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Old Sep 13, 2012, 09:42 AM
Gone Flyin'
Speed37's Avatar
United States, MT, East Helena
Joined Nov 2010
389 Posts
Help!
New ALES pilot

Long time RC pilot but new to ALES. I was wondering if anyone had any good suggestions for practice? What should the main focus be, good landings or completing the task?

Any set up tips would be appreciated as well. A question that comes to mind is aileron rudder mix, how much and in what modes?

Thanks for any help in advance. Trying to soak up as much info as I can.

Rod.
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Old Sep 13, 2012, 09:57 AM
WINS - Winch In Nose Sailplane
jaizon's Avatar
USA, NH
Joined Mar 2008
3,109 Posts
Quote:
Originally Posted by Speed37 View Post
Long time RC pilot but new to ALES. I was wondering if anyone had any good suggestions for practice? What should the main focus be, good landings or completing the task?

Any set up tips would be appreciated as well. A question that comes to mind is aileron rudder mix, how much and in what modes?

Thanks for any help in advance. Trying to soak up as much info as I can.

Rod.
Landings and tasks, both. Of course. However, if you fly TD then you will have to get used to non dork landings. IMHO these can be a bit more difficult to get right as you do not have the advantage of that last second stab at the spot to stop you. Different fields will yield different landing conditions. More slide in shorter grass, more slide in wetter grass, and so on. There is quite a bit of a learning curve for this.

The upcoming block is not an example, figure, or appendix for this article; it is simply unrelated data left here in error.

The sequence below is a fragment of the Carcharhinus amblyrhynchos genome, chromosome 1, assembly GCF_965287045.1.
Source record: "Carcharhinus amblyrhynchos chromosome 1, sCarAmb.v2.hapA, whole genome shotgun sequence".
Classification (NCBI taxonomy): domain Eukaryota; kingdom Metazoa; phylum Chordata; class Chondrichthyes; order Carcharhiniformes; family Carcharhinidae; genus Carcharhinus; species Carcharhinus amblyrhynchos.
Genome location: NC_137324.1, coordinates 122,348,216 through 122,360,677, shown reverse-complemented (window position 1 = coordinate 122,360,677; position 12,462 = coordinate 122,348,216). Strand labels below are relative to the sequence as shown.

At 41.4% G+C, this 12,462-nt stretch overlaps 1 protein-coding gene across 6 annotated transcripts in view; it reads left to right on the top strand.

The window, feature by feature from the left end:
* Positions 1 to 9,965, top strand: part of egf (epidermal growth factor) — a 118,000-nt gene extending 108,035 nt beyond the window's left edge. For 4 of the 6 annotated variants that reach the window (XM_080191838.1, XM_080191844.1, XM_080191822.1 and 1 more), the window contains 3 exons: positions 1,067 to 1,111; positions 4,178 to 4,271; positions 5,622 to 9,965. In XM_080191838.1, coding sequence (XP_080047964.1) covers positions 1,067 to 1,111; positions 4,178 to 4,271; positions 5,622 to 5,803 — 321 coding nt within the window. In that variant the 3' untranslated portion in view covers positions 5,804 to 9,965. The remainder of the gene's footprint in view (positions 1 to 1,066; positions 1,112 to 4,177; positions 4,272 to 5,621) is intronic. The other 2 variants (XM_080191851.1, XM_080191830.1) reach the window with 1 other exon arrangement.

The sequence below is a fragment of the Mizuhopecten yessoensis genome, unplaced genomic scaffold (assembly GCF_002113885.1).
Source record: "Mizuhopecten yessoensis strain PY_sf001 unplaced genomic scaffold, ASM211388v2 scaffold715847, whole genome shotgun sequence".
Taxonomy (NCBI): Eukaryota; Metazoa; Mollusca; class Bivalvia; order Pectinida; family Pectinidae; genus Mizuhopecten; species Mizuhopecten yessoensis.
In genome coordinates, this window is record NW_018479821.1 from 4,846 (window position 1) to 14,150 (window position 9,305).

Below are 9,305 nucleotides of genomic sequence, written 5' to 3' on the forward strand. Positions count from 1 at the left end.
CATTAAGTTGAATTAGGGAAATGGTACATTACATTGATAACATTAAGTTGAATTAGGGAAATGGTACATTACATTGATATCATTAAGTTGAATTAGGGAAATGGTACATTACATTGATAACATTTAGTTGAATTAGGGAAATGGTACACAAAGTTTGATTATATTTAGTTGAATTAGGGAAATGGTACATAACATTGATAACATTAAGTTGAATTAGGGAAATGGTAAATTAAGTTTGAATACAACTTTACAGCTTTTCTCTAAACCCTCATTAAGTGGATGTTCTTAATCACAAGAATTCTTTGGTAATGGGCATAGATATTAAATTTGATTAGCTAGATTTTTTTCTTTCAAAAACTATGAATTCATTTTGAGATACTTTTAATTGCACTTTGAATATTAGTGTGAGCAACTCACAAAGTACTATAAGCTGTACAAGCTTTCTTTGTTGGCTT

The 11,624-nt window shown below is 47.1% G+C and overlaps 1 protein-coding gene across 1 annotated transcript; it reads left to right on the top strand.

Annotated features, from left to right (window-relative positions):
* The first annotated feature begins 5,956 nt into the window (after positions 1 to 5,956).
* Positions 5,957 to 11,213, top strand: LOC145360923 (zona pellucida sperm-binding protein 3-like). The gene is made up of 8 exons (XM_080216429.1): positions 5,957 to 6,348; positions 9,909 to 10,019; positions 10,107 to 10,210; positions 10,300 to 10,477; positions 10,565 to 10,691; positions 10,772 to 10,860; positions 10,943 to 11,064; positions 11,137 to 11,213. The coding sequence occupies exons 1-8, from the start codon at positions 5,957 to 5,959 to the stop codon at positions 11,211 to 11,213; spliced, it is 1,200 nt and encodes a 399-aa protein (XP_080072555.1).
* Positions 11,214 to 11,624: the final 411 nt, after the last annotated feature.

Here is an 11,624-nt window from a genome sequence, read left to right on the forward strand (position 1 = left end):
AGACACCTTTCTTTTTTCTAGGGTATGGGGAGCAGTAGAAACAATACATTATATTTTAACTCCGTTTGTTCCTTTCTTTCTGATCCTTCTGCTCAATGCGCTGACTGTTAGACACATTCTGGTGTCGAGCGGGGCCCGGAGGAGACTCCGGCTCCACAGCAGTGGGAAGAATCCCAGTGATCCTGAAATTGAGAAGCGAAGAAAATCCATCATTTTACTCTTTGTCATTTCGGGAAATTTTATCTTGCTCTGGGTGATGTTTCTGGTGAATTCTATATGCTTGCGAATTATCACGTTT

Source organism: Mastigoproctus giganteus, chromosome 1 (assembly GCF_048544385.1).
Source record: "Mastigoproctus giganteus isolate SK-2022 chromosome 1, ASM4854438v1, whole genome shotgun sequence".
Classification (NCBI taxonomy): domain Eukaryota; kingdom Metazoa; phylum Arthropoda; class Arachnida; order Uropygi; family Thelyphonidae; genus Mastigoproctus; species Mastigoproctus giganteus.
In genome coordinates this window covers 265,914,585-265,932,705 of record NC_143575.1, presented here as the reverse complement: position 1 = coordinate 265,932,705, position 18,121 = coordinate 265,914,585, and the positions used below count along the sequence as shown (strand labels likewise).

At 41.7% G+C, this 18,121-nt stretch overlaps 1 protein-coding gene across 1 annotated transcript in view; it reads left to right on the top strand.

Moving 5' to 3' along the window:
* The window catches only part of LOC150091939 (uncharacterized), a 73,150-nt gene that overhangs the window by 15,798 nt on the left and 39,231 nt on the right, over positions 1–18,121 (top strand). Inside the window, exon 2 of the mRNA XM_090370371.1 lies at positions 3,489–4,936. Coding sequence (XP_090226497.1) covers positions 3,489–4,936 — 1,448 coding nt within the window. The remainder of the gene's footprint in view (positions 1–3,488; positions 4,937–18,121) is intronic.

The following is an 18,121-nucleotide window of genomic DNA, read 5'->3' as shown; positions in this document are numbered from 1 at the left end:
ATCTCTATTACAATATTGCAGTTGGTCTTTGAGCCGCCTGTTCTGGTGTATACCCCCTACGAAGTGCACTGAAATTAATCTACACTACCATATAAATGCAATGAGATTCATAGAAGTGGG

Aileron to rudder mix should help you get a smooth thermal turn with the fuse parallel to the ground. Tail down in the turn, more rudder in the mix, tail up in the turn, less rudder mixed in.

Pretty much it's just soaring except the winch is in the nose (WIN) instead of on the ground (WOG).

Practice with your limiter (CAM is a good one). This will help you learn how to anticipate the max altitude cut off and how to fly your plane as you approach that point without stalling out (not a good thing). Let's say you reach 200 meters in 25 seconds (after measuring several flights). This information will allow to develop your own strategy for how you want to handle motor cut off without stalling.

Welcome to the fray. It's a lot of fun.

Preston
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Old Sep 13, 2012, 12:04 PM
Red Merle ALES
Curtis Suter's Avatar
United States, Mt, Helena
Joined Apr 2002
5,713 Posts
Rod,

First go here: http://tailwindgliders.com/Tips.html and read, memorize and fully understand: "The Third Vector".
Then read "Where to Fly" and "CG Position".

Also make a practice landing tape. I only use a one meter tape for practice. Then get a timer. I have a free mp3 file I put on my iPhone that has 10, 5, 3, and 1 minute tasks. It's available here: http://tailwindgliders.com/Files.html#Files Scroll down the page a bit.

To practice have your model ready to fly, start the timer than off you go on your task. During a practice session I may do one task of each but then at the end of the practice session I may do a half dozen 1 minute tasks, just a short motor run and then setup for landing. This is specifically for landing practice.

Then get with me and we'll do some flying! If you let me watch you fly your model and also allow me a flight or two I can help with getting the control throws setup. Not so much as if it's too sensitive or not but if there is enough rudder mix with the ailerons and also I can get the balance point pretty darn close. Also, getting the elevator compensation to flaps is real important too.

After this, it's all about practice, practice and more practice. The more often you fly in differing weather conditions the better you'll be. I'm not sure what your schedule will be but I'm either available or not and I have no idea when that is, as I'm on call with a 1.5 hour call out time. Last month I've been slammed with work, but haven't worked this week at all. Go figure. So just email or call and if I'm not working we'll go fly!

Looking forward to having you around.

Curtis
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Old Sep 13, 2012, 05:41 PM
Registered User
Okanagan Falls. British columbia. Canada
Joined Nov 2006
366 Posts
Glen Peden